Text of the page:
Many of us blamed our failures on our brush or our cheap paint. And Jenni agreed that a really good brush (sable / ox is the best you can get) and really good paint (Jo Sonja’s is nice and creamy) will assist to make uniform and consistent shapes. The correct technique was to use pressure to make the thick strokes and then ease off the pressure and twist the brush slightly to make the tapered thin strokes. For some participants, working with the paper on an angle helped to get a consistent diagonal slope. Wetting the brush before dipping it into the paint, using a light grip, holding the writing hand high and not resting on the paper were other useful tips.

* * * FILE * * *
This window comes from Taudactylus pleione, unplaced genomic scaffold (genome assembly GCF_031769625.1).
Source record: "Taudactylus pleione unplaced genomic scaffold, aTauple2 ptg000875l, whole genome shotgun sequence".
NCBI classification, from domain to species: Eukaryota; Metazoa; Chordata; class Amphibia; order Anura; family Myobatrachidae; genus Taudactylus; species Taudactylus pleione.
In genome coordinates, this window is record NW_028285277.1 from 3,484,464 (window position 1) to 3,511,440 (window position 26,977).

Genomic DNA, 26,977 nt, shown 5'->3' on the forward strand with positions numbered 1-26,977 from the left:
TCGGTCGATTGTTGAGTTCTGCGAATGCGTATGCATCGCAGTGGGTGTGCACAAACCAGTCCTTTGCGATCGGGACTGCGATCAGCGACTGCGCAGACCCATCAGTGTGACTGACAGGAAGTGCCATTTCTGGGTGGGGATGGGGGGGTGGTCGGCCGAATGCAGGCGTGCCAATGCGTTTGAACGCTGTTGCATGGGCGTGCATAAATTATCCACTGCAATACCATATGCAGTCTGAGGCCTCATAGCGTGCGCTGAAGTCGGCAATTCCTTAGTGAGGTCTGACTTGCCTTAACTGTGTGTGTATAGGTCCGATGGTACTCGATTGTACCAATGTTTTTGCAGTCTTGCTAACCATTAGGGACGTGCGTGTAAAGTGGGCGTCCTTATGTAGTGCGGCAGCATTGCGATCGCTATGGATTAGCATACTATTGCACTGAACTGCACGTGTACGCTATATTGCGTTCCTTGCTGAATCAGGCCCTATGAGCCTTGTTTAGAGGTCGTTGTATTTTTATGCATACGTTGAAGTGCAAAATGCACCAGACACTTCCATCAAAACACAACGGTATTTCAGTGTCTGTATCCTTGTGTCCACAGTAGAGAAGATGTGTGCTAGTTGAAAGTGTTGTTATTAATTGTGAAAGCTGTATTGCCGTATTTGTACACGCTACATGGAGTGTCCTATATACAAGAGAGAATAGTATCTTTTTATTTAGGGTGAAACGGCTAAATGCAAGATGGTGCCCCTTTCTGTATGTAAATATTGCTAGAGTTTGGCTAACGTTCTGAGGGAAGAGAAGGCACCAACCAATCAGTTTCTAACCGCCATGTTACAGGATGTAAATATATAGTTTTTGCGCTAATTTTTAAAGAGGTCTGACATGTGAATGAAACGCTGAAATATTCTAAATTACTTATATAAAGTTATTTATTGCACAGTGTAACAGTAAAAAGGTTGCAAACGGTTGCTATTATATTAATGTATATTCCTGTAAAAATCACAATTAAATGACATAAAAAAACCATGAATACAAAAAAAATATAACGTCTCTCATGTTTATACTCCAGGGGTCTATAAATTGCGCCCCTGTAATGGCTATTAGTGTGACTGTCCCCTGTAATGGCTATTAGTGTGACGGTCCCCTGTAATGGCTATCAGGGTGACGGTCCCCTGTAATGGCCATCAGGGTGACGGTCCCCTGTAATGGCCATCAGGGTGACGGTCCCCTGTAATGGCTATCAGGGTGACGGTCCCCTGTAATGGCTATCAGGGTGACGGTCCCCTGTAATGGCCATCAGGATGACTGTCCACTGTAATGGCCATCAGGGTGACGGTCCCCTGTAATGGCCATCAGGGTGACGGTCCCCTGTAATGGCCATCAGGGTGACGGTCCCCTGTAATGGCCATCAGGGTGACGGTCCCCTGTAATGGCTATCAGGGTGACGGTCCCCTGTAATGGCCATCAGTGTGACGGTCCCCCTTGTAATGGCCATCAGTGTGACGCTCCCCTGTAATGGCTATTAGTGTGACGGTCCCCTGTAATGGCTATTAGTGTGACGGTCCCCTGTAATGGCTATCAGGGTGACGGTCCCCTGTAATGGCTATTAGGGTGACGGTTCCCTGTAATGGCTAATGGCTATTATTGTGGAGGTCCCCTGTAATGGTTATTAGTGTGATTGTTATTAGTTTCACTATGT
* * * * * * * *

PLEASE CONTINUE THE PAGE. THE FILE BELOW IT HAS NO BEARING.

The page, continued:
Next we practiced upper case and then lower case in a script Jenni called “Free Style Script” which looks a little like a brush version of copperplate – but more relaxed in look and feel. The capitals are complex and flowery, whilst the lower case proved generally simpler and easy to master. We could cheat a bit by painting over draft penciled letters. The script has no defined stroke order, and advanced scribes may use a flowing ‘running writing’ technique whilst beginners usually favour building up each letter with several strokes.
Everyone went home with the materials for their document folder and a wooden sign appropriate for a workshop, garden shed, vegie patch or car space. All it needed was a slurp of varnish to make it waterproof.
Thank you Jenni for the workshop, the materials and for the lovely little ceramic brush rest she gave to each participant. We barely even noticed that in reality it was a chop stick rest. A lovely gift! And I need hardly mention that the afternoon surpassed our usual standard.